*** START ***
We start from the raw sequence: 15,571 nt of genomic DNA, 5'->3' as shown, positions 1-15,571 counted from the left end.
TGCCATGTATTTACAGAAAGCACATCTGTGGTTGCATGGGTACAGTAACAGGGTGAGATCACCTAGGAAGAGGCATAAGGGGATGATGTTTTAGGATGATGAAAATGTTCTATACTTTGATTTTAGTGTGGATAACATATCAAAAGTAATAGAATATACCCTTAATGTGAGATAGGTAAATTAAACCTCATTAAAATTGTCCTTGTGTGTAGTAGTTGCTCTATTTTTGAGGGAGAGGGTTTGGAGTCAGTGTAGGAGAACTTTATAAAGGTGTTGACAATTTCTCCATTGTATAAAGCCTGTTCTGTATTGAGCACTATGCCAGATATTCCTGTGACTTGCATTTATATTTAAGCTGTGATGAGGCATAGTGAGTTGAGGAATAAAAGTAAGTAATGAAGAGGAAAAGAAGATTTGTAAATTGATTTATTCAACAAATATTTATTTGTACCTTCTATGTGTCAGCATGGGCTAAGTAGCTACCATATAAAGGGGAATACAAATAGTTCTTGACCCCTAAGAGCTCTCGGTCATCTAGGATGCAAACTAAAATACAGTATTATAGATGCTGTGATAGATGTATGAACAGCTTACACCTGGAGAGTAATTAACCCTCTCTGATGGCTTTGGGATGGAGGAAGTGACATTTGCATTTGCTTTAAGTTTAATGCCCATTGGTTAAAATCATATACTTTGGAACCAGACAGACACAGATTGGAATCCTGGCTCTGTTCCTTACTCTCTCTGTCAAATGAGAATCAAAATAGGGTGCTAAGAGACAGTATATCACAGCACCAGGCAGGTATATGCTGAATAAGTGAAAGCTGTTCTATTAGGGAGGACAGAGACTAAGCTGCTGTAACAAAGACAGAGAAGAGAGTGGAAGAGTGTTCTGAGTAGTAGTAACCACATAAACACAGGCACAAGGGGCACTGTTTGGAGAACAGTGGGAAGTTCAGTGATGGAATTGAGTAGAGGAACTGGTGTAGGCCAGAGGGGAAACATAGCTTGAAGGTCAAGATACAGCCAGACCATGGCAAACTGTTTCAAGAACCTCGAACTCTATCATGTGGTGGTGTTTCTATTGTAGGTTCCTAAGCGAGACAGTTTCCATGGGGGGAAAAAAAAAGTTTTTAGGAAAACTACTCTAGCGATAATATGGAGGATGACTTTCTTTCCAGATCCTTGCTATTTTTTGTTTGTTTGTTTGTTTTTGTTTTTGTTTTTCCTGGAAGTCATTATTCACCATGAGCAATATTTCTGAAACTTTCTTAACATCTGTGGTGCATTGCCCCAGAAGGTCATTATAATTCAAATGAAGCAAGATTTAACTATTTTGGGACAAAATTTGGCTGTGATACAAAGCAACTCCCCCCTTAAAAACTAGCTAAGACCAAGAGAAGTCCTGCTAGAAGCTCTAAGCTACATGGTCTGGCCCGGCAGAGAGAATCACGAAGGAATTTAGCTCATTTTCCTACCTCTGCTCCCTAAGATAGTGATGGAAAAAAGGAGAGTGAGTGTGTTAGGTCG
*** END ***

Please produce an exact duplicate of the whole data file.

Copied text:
We start from the raw sequence: 15,571 nt of genomic DNA, 5'->3' as shown, positions 1-15,571 counted from the left end.
TGCCATGTATTTACAGAAAGCACATCTGTGGTTGCATGGGTACAGTAACAGGGTGAGATCACCTAGGAAGAGGCATAAGGGGATGATGTTTTAGGATGATGAAAATGTTCTATACTTTGATTTTAGTGTGGATAACATATCAAAAGTAATAGAATATACCCTTAATGTGAGATAGGTAAATTAAACCTCATTAAAATTGTCCTTGTGTGTAGTAGTTGCTCTATTTTTGAGGGAGAGGGTTTGGAGTCAGTGTAGGAGAACTTTATAAAGGTGTTGACAATTTCTCCATTGTATAAAGCCTGTTCTGTATTGAGCACTATGCCAGATATTCCTGTGACTTGCATTTATATTTAAGCTGTGATGAGGCATAGTGAGTTGAGGAATAAAAGTAAGTAATGAAGAGGAAAAGAAGATTTGTAAATTGATTTATTCAACAAATATTTATTTGTACCTTCTATGTGTCAGCATGGGCTAAGTAGCTACCATATAAAGGGGAATACAAATAGTTCTTGACCCCTAAGAGCTCTCGGTCATCTAGGATGCAAACTAAAATACAGTATTATAGATGCTGTGATAGATGTATGAACAGCTTACACCTGGAGAGTAATTAACCCTCTCTGATGGCTTTGGGATGGAGGAAGTGACATTTGCATTTGCTTTAAGTTTAATGCCCATTGGTTAAAATCATATACTTTGGAACCAGACAGACACAGATTGGAATCCTGGCTCTGTTCCTTACTCTCTCTGTCAAATGAGAATCAAAATAGGGTGCTAAGAGACAGTATATCACAGCACCAGGCAGGTATATGCTGAATAAGTGAAAGCTGTTCTATTAGGGAGGACAGAGACTAAGCTGCTGTAACAAAGACAGAGAAGAGAGTGGAAGAGTGTTCTGAGTAGTAGTAACCACATAAACACAGGCACAAGGGGCACTGTTTGGAGAACAGTGGGAAGTTCAGTGATGGAATTGAGTAGAGGAACTGGTGTAGGCCAGAGGGGAAACATAGCTTGAAGGTCAAGATACAGCCAGACCATGGCAAACTGTTTCAAGAACCTCGAACTCTATCATGTGGTGGTGTTTCTATTGTAGGTTCCTAAGCGAGACAGTTTCCATGGGGGGAAAAAAAAAGTTTTTAGGAAAACTACTCTAGCGATAATATGGAGGATGACTTTCTTTCCAGATCCTTGCTATTTTTTGTTTGTTTGTTTGTTTTTGTTTTTGTTTTTCCTGGAAGTCATTATTCACCATGAGCAATATTTCTGAAACTTTCTTAACATCTGTGGTGCATTGCCCCAGAAGGTCATTATAATTCAAATGAAGCAAGATTTAACTATTTTGGGACAAAATTTGGCTGTGATACAAAGCAACTCCCCCCTTAAAAACTAGCTAAGACCAAGAGAAGTCCTGCTAGAAGCTCTAAGCTACATGGTCTGGCCCGGCAGAGAGAATCACGAAGGAATTTAGCTCATTTTCCTACCTCTGCTCCCTAAGATAGTGATGGAAAAAAGGAGAGTGAGTGTGTTAGGTCG